A binary file is a file whose data is not organized into lines using new-line characters. In most cases, you use the character I/O methods (such as CHARS, CHARIN, CHAROUT) on these files.
Suppose, for example, that you want to read the data in the CHORD.WAV file (supplied with Windows multimedia support in c:\winnt) into a variable:
/* GETCHORD - reads CHORD.WAV into a variable */ chordf=.stream~new("c:\winnt\chord.wav") say "Number of characters in the file=" chordf~chars /* Read the whole WAV file into a single Rexx variable. */ /* Rexx variables are limited by available memory. */ mychord=chordf~charin(1,chordf~chars) say "Number of characters read into variable" mychord~length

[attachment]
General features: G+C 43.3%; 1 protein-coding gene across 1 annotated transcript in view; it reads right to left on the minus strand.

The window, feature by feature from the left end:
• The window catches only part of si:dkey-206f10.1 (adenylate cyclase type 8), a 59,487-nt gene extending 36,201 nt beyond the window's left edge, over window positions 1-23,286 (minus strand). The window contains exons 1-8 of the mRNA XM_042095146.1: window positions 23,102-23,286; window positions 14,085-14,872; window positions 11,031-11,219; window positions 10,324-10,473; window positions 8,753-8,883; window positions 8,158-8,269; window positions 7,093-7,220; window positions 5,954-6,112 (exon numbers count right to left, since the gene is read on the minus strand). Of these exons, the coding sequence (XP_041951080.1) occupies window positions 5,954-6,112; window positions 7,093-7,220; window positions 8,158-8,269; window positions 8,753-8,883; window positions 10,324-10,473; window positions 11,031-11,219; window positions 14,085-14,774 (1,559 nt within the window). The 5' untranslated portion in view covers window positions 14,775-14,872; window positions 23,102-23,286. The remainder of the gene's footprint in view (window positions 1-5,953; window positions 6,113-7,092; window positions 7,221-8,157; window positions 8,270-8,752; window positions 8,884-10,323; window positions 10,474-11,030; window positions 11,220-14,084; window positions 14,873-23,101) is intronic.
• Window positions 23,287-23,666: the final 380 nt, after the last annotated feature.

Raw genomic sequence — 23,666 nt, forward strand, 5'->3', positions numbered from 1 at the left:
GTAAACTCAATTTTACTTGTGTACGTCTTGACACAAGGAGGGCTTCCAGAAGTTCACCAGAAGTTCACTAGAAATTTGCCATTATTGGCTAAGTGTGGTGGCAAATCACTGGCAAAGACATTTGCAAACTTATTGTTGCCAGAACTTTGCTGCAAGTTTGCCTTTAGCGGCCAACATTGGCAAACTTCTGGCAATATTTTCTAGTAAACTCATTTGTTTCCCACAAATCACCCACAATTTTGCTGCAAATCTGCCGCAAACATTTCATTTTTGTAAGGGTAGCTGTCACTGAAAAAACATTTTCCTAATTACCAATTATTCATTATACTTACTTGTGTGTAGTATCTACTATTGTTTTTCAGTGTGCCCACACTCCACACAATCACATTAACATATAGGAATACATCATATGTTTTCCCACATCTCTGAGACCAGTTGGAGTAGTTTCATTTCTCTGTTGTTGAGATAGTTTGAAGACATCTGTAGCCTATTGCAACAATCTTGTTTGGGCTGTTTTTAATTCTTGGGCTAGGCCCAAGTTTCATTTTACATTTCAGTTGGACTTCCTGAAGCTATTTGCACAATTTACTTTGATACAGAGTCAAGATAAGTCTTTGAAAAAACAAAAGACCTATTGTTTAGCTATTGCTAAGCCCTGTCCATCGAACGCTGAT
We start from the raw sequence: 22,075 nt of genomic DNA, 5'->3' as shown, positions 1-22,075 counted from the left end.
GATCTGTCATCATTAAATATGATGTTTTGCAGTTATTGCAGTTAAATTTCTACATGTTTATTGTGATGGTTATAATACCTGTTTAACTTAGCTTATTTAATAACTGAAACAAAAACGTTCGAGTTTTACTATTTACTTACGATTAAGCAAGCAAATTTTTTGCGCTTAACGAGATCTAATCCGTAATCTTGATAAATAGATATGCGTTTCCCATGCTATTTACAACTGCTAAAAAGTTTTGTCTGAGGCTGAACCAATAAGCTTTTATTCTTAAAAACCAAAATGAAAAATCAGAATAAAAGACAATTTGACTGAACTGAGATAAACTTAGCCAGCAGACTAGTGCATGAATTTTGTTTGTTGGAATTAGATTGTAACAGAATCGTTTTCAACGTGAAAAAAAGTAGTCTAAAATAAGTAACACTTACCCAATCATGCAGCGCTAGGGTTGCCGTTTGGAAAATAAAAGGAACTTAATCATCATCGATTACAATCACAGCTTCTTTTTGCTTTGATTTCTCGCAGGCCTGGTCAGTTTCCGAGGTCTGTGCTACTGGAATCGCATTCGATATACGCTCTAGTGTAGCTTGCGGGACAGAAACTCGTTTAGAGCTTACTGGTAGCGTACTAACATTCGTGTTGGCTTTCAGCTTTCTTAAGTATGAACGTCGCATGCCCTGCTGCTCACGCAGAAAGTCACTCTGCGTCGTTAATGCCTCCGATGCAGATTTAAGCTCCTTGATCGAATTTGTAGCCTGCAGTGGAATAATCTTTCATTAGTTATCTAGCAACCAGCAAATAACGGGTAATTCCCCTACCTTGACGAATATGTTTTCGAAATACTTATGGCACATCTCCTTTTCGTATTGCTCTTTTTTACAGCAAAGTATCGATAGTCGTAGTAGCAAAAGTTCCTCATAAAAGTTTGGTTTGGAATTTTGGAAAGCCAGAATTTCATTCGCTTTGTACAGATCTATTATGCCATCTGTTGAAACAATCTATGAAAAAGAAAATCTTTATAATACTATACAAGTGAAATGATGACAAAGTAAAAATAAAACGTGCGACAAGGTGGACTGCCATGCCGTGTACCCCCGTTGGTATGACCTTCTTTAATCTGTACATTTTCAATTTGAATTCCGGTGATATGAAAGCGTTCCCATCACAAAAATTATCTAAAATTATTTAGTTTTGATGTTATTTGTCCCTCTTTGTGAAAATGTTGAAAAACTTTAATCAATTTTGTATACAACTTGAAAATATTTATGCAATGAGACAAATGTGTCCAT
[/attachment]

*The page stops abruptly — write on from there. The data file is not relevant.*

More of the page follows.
The CHARIN method returns a string of characters from the stream, which in this case is CHORD.WAV. CHARIN accepts two optional arguments. If no arguments are specified, CHARIN reads one character from the current read position and then advances the read pointer.
The first argument is a start position for reading the file. In the example, 1 is specified so that CHARIN begins reading with the first character of the file. Omitting the first argument achieves the same result.
The second argument specifies how many characters are to be read. To read all the characters, infile~chars was specified as the second argument. The CHARS method returns the number of characters remaining to be read in the input stream receiving the message. CHARIN then returns all the characters in the stream. CHORD.WAV has about 25000 characters.